And yet, as far back as Jonathan Edwards, the Plymouth Plantations author of the “Sinners in the Hands of An Angry God” sermon before we weren’t actually British, the church has understood that its involvement with the poor and its need for classical Biblical doctrine were intertwined.

Jesus has been banging a socially proactive drum from the very beginning of his ministry. His first sermon began when he stood up and read from Luke 4:17-18: “the spirit of the Sovereign Lord is on me, because the LORD has anointed me to preach good news to the poor. He has sent me to bind up the brokenhearted, to proclaim freedom for the captives and release from darkness for the prisoners.”

Whoa! Jesus is getting his mission on, isn’t he? Preach good news to the poor, free captives, share the light? But we don’t always recognize that the people they need freed from is us.

Jesus proceeds to preach and teach and heal all over Israel and Judea, sharing the news about God’s grace. And then he lives out his message on the cross, sharing God’s grace instead of God’s justice. Seriously, without the death of Jesus on the cross and his resurrection, we DESERVE death. We DESERVE to pay for our sins in the presence of an ALMIGHTY and holy God.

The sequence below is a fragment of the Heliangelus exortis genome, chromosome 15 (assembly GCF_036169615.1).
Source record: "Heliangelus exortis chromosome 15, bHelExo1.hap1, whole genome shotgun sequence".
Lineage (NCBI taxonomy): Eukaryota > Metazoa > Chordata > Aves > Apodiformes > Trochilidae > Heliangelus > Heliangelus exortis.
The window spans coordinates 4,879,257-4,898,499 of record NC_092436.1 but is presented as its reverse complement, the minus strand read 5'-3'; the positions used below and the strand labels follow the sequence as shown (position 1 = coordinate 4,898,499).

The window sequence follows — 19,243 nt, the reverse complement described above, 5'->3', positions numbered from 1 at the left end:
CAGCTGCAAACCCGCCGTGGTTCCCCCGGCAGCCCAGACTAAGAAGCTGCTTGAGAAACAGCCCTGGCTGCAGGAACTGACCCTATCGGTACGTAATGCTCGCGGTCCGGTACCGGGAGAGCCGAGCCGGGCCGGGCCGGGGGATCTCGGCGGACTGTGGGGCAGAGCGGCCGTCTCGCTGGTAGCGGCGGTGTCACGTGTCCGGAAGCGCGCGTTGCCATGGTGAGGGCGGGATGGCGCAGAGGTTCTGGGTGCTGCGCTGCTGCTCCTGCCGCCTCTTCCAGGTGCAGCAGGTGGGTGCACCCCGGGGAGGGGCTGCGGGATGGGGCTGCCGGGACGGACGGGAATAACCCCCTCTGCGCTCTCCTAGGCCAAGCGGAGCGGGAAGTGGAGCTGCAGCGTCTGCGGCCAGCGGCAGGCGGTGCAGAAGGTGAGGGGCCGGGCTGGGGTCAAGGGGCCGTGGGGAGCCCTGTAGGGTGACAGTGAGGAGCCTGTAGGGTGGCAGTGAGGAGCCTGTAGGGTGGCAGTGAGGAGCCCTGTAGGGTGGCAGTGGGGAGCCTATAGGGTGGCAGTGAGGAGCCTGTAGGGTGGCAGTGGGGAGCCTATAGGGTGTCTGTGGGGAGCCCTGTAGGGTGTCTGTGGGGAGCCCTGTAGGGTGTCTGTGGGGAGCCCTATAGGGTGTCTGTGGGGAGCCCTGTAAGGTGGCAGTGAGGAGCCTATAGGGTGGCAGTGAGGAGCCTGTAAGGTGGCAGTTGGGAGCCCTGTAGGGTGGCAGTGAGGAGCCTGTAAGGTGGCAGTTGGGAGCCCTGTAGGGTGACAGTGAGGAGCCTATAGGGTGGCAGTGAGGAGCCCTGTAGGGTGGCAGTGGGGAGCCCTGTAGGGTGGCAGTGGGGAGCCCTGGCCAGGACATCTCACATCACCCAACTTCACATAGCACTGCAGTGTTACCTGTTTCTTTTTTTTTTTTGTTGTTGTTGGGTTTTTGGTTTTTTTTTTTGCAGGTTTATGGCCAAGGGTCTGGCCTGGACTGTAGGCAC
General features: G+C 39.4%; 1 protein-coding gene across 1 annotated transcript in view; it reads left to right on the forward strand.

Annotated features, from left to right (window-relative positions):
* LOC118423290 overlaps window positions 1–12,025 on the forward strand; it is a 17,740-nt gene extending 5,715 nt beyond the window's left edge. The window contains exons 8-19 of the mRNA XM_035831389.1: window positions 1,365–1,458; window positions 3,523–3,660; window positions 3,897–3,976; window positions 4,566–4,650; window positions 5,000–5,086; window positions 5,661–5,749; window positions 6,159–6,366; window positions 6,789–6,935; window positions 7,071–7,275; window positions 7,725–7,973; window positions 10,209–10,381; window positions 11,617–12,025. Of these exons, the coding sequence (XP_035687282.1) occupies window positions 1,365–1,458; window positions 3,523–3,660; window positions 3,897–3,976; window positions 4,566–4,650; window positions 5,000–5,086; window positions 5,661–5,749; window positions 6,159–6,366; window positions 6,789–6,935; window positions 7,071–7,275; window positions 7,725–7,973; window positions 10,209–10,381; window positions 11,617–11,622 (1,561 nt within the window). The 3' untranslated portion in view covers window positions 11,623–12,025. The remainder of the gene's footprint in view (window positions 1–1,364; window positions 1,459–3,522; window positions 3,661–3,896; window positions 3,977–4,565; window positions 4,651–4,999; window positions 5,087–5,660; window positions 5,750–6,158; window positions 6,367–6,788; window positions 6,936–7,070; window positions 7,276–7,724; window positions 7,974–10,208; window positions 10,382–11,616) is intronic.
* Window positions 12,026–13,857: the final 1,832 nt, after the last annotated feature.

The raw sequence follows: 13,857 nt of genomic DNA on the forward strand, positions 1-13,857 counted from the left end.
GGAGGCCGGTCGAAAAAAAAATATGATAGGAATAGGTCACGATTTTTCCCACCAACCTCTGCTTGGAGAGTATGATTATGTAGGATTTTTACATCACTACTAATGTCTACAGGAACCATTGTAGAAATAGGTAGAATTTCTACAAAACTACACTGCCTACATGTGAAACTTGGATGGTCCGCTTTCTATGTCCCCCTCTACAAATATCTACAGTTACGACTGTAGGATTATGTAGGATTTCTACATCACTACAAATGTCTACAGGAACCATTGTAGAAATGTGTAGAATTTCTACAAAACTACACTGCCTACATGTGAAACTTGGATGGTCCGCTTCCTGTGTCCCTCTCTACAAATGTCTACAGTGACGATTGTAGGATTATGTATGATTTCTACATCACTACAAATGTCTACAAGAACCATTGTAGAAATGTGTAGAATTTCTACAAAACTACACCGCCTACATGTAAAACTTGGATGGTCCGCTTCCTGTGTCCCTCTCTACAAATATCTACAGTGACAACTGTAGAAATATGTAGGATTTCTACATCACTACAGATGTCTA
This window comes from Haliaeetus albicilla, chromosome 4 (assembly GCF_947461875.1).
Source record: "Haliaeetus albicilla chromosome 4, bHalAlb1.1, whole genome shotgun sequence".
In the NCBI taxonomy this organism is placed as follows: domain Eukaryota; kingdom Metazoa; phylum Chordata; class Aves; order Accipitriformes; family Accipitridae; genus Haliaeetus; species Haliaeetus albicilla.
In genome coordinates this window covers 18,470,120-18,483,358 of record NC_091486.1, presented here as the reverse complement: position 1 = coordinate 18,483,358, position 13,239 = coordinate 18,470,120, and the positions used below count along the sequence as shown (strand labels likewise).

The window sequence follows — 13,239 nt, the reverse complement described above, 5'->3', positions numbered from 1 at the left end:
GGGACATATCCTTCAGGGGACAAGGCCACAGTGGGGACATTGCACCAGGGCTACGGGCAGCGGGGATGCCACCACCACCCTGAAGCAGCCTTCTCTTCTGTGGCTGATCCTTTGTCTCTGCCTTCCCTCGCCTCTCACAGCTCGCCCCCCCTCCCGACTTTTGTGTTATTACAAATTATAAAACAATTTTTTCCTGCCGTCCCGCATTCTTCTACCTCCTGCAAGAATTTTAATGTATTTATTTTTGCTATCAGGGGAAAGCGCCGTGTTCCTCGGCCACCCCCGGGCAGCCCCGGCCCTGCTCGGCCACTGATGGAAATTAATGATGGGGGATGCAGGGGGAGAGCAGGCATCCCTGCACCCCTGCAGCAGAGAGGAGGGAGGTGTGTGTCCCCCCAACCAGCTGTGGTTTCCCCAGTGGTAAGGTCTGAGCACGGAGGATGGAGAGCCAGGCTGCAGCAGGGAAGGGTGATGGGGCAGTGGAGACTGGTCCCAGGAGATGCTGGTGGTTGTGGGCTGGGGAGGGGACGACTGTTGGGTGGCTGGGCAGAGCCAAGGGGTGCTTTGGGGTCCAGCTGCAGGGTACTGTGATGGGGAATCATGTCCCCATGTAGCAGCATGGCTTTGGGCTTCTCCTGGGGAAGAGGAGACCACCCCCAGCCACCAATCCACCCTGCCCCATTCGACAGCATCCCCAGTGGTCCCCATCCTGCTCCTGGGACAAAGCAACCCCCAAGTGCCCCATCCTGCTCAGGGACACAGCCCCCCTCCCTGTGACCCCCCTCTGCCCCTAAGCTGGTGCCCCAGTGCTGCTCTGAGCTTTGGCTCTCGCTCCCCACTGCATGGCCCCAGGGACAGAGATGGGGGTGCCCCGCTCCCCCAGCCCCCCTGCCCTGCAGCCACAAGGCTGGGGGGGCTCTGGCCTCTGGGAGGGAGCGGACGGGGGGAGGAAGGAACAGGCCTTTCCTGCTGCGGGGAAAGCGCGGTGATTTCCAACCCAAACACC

But the same God who required acting justly and loving mercy, and walking humbly too, shows us mercy even when we didn’t deserve it. (The term for mercy is “chesedh,” God’s unconditional grace and compassion.)

Over and over, the Old and New Testaments come back to an understanding that God expects us to “Speak up for those who cannot speak up for themselves, for the rights of all who are destitute.” That’s a quote in Proverbs 31! God clearly has ideas in mind about how we should treat the immigrant, the disabled, the widow, the orphan, and those were brought up over and over again by Jesus.

Roman Emperor Julian despised Christian faith but said “Nothing has contributed to the progress of the superstition of Christians as their charity to strangers… the impious Galileans provide not only for their own poor, but for ours as well.” Are we that kind to people we aren’t expected to like?

I know every time I see something about Westboro Baptist Church, picketing the funeral of another dead Marine, proclaiming that these deaths are the result of God’s judgment on the U.S. for lax moral standards, especially around homosexuality, that my job to share God’s love just got harder.